If an element is longer than the resonant length, i.e. that of the driven element, then it becomes inductive, and shorter it becomes capacitive. In this way the phase of the currents in elements that are shorter or longer are different.

Using a knowledge of this fact, it is possible to create three different types of element that have different effects on the overall radiation pattern of the antenna.

There are three types of element within a Yagi antenna:

  • Driven element:   The driven element is the Yagi antenna element to which power is applied. It is normally a half wave dipole or often a folded dipole.

    A folded dipole element is often used because the proximity of the other parasitic elements causes the feed impedance of the dipole to fall. Using a folded dipole brings the feed impedance back to a value that provides a better match to the feeder used.

    Often coaxial cable is used to feed the antenna. Coax is an unbalanced feeder whereas the dipole is a balanced antenna. Accordingly an element referred to as a balun (effectively a transformer) should be used to ensure that the dipole is driven correctly.

  • Reflector:   The reflector element is made to be about 5% longer than the driven element. The Yagi antenna will generally only have one reflector because additional reflectors make virtually no difference.

    The reflector is placed behind the main driven element, i.e. the side away from the direction of maximum sensitivity.

    Many designs use reflectors consisting of a reflecting plate, or a series of parallel rods simulating a reflecting plate. This gives a slight improvement in performance, reducing the level of radiation or pick-up from behind the antenna, i.e. in the backwards direction. This can help in reducing the levels of interference received.

    Typically a reflector will add around 4 or 5 dB of gain in the forward direction.

  • Director:   The director or directors are made to be shorter than the driven element. There may be none, one of more reflectors in the Yagi antenna. The director or directors are placed in front of the driven element, i.e. in the direction of maximum sensitivity.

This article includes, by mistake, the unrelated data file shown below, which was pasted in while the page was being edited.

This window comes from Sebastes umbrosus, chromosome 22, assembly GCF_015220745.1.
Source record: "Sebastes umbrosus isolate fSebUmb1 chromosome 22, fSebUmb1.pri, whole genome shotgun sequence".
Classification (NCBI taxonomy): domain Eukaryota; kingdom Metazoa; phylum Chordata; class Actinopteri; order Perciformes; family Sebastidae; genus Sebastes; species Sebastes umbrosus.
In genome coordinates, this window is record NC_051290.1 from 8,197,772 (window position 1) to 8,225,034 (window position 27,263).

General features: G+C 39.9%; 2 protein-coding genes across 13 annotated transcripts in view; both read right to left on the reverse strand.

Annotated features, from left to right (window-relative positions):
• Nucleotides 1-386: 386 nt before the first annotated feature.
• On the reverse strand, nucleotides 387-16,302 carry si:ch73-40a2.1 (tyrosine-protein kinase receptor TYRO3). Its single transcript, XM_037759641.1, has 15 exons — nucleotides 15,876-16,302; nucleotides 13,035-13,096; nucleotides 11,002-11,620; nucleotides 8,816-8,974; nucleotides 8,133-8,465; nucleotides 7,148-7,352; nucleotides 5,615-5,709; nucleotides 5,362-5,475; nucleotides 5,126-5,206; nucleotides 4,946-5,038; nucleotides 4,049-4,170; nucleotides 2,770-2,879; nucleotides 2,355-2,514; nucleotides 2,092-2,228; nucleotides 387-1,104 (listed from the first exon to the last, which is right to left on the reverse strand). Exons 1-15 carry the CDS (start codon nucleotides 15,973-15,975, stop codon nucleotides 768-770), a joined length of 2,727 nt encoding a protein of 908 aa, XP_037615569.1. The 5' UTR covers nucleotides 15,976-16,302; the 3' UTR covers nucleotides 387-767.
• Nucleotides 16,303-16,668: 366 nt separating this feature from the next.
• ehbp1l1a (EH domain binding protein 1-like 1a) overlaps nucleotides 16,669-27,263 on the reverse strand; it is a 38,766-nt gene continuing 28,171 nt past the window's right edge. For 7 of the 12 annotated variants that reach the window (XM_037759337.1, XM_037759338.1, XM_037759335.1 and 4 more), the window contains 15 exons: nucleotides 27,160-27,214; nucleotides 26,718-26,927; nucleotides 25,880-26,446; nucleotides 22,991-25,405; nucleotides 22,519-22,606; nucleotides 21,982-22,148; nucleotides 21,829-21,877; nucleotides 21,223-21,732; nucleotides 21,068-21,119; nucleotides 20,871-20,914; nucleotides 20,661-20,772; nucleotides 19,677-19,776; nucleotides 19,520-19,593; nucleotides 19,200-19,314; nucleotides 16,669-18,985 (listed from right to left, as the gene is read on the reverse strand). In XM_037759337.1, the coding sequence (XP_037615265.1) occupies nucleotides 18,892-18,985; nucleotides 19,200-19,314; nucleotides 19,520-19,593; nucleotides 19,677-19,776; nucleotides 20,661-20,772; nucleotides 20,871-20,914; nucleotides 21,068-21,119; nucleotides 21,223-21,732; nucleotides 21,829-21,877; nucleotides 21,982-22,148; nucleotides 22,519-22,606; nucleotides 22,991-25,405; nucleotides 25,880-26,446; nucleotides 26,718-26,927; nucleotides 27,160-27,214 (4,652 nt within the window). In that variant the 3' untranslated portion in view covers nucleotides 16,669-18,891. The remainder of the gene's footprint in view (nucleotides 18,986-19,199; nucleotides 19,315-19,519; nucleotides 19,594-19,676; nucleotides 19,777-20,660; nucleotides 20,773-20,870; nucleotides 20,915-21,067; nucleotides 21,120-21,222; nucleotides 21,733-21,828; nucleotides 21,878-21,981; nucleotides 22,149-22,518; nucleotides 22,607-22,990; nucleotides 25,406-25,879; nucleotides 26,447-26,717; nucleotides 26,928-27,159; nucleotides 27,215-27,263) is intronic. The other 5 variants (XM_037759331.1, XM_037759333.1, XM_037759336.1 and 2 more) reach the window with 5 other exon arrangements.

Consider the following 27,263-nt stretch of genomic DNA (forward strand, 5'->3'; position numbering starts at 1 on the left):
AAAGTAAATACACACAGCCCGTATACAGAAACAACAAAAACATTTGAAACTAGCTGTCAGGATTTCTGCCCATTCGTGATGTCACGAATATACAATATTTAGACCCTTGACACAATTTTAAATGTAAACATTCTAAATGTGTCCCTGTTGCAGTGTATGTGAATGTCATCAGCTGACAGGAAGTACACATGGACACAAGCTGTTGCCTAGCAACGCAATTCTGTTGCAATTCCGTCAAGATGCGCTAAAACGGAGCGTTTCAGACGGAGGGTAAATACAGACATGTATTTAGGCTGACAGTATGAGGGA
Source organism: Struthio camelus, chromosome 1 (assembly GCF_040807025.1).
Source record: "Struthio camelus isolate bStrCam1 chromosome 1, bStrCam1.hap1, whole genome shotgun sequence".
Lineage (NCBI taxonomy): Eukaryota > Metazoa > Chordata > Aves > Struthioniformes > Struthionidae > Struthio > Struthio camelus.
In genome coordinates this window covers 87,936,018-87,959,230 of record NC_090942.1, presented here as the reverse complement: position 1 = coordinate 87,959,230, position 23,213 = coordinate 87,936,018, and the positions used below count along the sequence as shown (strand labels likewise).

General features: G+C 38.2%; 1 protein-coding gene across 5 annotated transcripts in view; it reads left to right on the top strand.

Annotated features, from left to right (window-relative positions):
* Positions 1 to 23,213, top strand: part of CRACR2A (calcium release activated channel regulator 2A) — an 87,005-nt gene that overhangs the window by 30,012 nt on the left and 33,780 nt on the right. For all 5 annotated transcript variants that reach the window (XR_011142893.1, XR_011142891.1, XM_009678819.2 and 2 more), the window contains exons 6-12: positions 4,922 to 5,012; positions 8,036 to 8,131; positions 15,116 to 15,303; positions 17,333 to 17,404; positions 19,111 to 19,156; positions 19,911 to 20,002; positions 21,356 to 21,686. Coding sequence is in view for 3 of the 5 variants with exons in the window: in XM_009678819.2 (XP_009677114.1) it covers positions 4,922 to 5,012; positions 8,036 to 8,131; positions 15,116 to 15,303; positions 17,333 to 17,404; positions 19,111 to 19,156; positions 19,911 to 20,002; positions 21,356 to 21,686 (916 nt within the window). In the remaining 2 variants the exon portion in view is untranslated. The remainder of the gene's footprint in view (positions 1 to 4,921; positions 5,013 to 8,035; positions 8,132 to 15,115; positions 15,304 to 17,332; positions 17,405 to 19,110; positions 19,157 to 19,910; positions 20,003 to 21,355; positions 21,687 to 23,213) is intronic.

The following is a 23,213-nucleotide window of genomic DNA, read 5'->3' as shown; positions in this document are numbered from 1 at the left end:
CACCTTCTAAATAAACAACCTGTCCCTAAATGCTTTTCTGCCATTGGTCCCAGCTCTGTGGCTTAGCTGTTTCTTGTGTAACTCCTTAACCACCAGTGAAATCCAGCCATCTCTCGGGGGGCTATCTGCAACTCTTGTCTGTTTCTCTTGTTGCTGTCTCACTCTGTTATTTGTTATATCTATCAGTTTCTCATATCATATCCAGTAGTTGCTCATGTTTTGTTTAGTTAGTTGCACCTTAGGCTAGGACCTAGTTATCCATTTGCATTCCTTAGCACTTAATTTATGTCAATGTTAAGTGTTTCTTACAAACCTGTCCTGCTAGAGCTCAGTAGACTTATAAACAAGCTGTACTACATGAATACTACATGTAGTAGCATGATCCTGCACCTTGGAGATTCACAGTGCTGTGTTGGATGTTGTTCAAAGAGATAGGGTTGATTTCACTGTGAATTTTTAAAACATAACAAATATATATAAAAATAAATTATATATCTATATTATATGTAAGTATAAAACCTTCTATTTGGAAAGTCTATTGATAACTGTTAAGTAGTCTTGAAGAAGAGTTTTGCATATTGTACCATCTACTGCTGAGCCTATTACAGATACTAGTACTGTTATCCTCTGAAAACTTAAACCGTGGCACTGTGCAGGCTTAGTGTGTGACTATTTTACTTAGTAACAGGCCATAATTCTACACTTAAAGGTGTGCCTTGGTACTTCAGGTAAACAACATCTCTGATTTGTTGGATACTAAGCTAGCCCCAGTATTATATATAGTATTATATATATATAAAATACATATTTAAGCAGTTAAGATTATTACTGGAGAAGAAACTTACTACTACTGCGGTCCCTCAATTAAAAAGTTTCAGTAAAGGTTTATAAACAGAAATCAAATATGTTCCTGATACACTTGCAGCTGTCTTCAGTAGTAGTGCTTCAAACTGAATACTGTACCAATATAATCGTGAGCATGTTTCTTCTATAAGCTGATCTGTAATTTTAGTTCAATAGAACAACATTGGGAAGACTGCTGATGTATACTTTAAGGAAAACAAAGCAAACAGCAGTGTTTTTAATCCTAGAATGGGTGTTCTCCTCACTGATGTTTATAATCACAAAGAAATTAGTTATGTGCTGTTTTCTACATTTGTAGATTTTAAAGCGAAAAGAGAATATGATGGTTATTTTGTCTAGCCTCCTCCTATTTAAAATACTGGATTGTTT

Typically each director will add around 1 dB of gain in the forward direction, although this level reduces as the number of directors increases.

Typical Yagi antenna showing the reflector, driven element and the directors
Yagi Uda antenna showing element types: reflector, driven element & directors

The Yagi antenna exhibits a directional pattern consisting of a main forward lobe and a number of spurious lobes to the rear and the side.

The main spurious lobe is the reverse one caused by radiation in the direction of the reflector.

Radiation pattern or polar diagram of a Yagi antenna with the major front lobe, the reverse lobe and side lobes
Yagi antenna radiation pattern

The antenna can be optimised to either reduce radiation in the reverse direction by altering the length and spacing of the reflector or it can be optimised to produce the maximum level of forward gain. Unfortunately the two conditions do not coincide exactly and a compromise on the performance has to be made depending upon the application. It is necessary to choose either maximum front to back ratio or maximum forward gain.

Yagi antenna advantages

The Yagi antenna offers many advantages over other types of antenna in many applications, yet both advantages and disadvantages need to be weighed up to ensure the correct type of antenna is chosen for any particular use.:

  • Directivity:  The Yagi antenna is directional enabling interference levels to be minimised for receiving and transmitting.
  • Gain:   The Yagi antenna has gain allowing lower strength signals to be received.
  • Straightforward construction:   The Yagi antenna is mechanically relatively straightforward when compared to other designs. It can be constructed using straight rods which are simple to use and robust for most instances.
  • Polarisation:   The construction enables the antenna to be mounted easily on vertical and other poles with standard mechanical fixings

The Yagi antenna also has a number of disadvantages that also need to be considered.

  • Max gain ~20dB   Gain is limited to around 20dB or so for a single antenna otherwise it becomes too large and beamwidth narrows. For low frequency antennas the physical size means that the maximum number of elements and hence the gain is much lower than 20dB.